Unless you have full control over your body, when you lie, your heart starts to race. Yo start to breathe heavier. You start to pant. Your blood pressure starts to go up. You start to sweat. These are physical signs that anyone can easily see – a polygraph machine detects these same sings, at a much smaller scale.
The machine picks up and records changes in a person’s blood pressure, pulse rate and strength, galvanic skin response (sweat gland activity), and upper and lower breathing patterns. It does not matter if the person being tested becomes “nervous” during the examination – that is very common. The polygraph records significant changes from the subject when specific questions are answered. A person intending deception to a particular question will activate his/her Sympathetic Nervous System (SNS) as a “self defense” mechanism when that specific question (threat) is asked on the test. The SNS activation will cause recognizable changes in one or more of the physiological responses.
On this article, we’re going to answer and address what goes into an examination. How long the examination usually lasts. How the test is setup. Lastly, what you can expect when you hire our team to conduct a polygraph examination.
Setting up the machine is not as simple as television makes it out to be – a plug and play scenario. We have to setup the machine, setup the examination environment, prepare the area, and schedule out enough time to conduct the examination. Because our machines detect physiological changes, we need to ensure the environment is as neutral as possible. We recommend scheduling the exam at least a weak in advance.
Starting the Examination
After the machine has been setup, the polygraph examiner is going to calibrate the machine by registering a baseline for your vital signs. The examiner will ask you a series of questions that he’ll use as a control. These questions will range from:
- Is your name John?
- Are you 27 Years old?
- Have you ever lied?
- Have you committed a crime?
There will be a few trick questions that will be thrown into the mix. These questions are used to help create a true control and baseline report for your vital signs.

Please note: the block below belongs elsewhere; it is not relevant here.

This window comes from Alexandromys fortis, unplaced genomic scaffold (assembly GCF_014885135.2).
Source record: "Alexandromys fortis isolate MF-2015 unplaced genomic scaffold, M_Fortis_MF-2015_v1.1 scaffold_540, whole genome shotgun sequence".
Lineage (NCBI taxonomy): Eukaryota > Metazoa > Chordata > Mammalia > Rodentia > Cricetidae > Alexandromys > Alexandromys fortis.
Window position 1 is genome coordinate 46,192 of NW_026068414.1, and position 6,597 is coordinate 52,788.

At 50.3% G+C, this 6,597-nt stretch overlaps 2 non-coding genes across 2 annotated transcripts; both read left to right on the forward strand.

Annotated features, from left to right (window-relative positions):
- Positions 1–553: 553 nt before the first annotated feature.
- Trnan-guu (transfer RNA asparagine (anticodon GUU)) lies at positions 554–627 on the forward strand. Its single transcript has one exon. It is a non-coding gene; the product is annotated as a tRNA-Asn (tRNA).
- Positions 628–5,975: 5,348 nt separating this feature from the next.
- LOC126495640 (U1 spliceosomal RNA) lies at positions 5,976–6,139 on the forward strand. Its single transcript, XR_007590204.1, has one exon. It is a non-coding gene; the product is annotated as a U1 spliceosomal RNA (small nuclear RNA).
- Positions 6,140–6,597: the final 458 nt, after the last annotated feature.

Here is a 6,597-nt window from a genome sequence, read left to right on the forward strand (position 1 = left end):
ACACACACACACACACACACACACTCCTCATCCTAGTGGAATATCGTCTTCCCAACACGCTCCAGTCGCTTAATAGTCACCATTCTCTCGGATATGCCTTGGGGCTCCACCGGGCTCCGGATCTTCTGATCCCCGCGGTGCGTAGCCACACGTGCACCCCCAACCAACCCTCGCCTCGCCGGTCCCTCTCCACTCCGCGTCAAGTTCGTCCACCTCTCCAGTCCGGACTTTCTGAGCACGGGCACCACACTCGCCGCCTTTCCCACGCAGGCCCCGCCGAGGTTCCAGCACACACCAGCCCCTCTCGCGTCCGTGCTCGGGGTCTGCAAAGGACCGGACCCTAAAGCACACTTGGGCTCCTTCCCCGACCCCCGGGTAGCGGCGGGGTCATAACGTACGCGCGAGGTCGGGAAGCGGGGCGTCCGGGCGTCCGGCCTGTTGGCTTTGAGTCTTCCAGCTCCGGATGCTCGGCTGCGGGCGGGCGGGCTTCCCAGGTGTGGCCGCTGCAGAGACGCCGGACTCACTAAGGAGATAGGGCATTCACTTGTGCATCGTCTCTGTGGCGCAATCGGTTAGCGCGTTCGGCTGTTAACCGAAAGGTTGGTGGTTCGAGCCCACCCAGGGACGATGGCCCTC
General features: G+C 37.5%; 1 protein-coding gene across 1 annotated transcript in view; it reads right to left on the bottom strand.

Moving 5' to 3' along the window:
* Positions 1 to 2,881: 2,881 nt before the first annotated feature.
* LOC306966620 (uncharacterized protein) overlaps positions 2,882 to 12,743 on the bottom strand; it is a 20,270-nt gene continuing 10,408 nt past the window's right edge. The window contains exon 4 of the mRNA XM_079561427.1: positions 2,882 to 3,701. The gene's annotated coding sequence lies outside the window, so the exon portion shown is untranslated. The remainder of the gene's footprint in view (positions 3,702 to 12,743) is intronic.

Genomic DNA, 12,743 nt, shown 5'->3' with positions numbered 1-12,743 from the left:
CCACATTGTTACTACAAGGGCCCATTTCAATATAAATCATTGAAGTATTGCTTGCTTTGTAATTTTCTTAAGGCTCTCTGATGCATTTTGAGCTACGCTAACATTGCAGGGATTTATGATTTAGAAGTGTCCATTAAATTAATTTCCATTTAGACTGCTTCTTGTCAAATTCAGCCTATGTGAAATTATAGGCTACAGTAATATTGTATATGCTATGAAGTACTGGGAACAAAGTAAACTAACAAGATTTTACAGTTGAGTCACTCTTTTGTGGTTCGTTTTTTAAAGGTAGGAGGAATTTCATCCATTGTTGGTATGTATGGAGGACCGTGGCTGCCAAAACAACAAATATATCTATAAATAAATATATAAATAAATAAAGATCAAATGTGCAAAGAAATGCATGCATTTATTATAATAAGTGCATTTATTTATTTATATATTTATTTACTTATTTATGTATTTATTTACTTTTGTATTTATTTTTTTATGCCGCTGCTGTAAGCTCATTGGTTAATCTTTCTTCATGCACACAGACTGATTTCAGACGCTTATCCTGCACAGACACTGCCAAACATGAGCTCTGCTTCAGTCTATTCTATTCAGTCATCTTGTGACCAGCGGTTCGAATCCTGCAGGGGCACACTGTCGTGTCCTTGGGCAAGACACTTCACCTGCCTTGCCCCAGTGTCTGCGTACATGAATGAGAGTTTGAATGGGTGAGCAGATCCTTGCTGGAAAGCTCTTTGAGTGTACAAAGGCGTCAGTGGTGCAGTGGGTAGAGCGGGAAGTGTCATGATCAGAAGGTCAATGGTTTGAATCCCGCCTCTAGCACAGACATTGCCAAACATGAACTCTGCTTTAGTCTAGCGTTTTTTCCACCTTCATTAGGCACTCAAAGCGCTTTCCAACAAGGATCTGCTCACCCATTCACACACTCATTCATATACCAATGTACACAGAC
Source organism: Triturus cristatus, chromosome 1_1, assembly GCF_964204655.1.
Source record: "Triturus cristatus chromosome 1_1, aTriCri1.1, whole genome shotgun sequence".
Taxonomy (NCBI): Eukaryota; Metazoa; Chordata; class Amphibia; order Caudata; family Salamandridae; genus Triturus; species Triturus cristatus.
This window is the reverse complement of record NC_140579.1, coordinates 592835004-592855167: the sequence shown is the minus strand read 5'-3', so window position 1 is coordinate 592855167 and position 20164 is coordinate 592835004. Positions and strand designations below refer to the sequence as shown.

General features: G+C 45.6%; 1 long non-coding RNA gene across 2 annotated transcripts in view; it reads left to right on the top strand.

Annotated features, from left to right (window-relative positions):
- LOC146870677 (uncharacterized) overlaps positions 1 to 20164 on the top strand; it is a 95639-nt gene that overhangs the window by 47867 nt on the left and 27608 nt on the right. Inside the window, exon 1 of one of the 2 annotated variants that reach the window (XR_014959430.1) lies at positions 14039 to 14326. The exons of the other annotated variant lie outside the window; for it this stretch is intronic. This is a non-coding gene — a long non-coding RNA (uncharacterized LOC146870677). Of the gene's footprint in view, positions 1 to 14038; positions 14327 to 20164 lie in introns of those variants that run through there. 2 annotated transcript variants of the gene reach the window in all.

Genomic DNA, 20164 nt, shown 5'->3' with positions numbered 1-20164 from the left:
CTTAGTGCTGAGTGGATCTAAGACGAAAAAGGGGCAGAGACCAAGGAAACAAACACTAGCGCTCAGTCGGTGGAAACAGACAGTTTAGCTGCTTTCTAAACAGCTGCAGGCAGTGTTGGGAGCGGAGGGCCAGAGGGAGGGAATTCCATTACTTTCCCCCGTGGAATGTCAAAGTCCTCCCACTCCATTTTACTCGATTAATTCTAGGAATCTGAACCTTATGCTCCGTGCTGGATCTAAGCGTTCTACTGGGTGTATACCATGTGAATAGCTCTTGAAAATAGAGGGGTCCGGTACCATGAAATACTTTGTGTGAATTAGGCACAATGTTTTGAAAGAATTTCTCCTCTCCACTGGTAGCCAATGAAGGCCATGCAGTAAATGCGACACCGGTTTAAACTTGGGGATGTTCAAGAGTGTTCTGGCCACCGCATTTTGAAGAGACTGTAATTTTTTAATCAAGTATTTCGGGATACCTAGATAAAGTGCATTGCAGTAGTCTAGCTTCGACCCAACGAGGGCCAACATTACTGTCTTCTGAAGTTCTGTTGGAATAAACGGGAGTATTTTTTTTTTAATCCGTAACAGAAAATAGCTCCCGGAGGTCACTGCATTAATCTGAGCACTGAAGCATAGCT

How Long is a Polygraph Examination?
Depending on the type of polygraph examination, they can take about 90 minutes – sometimes more. If more questions must be asked, another polygraph examination must be designed and conducted following the first one. This usually adds to the time and cost involved. Finally, a healthy individual can only produce readable polygraph charts for a limited period of time. After this time has expired, it is impossible to generate a conclusive polygraph examination and any further examinations must be scheduled for a different day.
Can People “Beat” the Examination?
The polygraph instrument works by recording changes in a person’s Sympathetic Nervous System (SNS), part of the Autonomic Nervous System, which operates independently of conscious thought.
For example, your lungs and heart continue to operate even when you are asleep – you don’t have to think about it. These systems can be consciously controlled only very slightly, and attempts (countermeasures) to change these systems are usually picked up by the polygraph examiners, who are trained to identify countermeasure techniques. It is highly unlikely that someone can alter the outcome of a polygraph examination, but it is not impossible. A verified accuracy rate as high as 95% attests to this fact.
Use of certain drugs and medications can also affect the polygraph examination, but such use generally results in an “No Opinion” (inconclusive) polygraph examination. It is virtually impossible to change a result from “deceptive” to “truthful” through the use of drugs or medications prior to a polygraph examination.
Are Polygraph Examinations Admissible in Court?
It depends. Some courts have allowed the introduction of polygraph evidence while others have not. Each jurisdiction must be checked to determine admissibility standards. One of the greatest fears keeping polygraph evidence out of courts is the fact that such evidence would carry greater weight than other equally-important evidence and would tend to sway a jury in one direction even though other evidence may point the other way.
In most cases, polygraph evidence is used during pretrial negotiations, administrative hearings, and during sentencing rather than during the trial itself. Contact our team and request a free consultation. Our team can help you determine if a Polygraph Examination is the right fit for your needs.
Can Someone Under 18 be Administered an Examination?
Yes, but the polygraph examiner must first have written consent of a parent or guardian. However, most polygraph examiners will not test anyone under the age of 12 years old barring extraordinary circumstances.
Are The PI Agency’s Polygraph Deposits Refundable?
If the polygraph examiner does not administer your polygraph due to his/her choice or schedule problem, the deposit is refundable. If the client cancels the polygraph examination for any reason, the deposit and additional fees discussed above is forfeited and another deposit must be applied prior to rescheduling. As we stead at the start of the article, setting up an examination takes time. During this time, our polygraph examiners block off their schedule to ensure your needs will be met.
Why Should I Use a Polygraph Examination?
When the evidence is not simply enough from cheating family members to office theft, you should not make life changing decisions based on emotions or beliefs alone. Perform a polygraph test to get proven results, our expert investigators at The PI Agency have the experience to conduct a quick and effective polygraph test.
Reach out to an investigator today to find out how The PI Agency has been protecting people and businesses from the threats of malicious intent.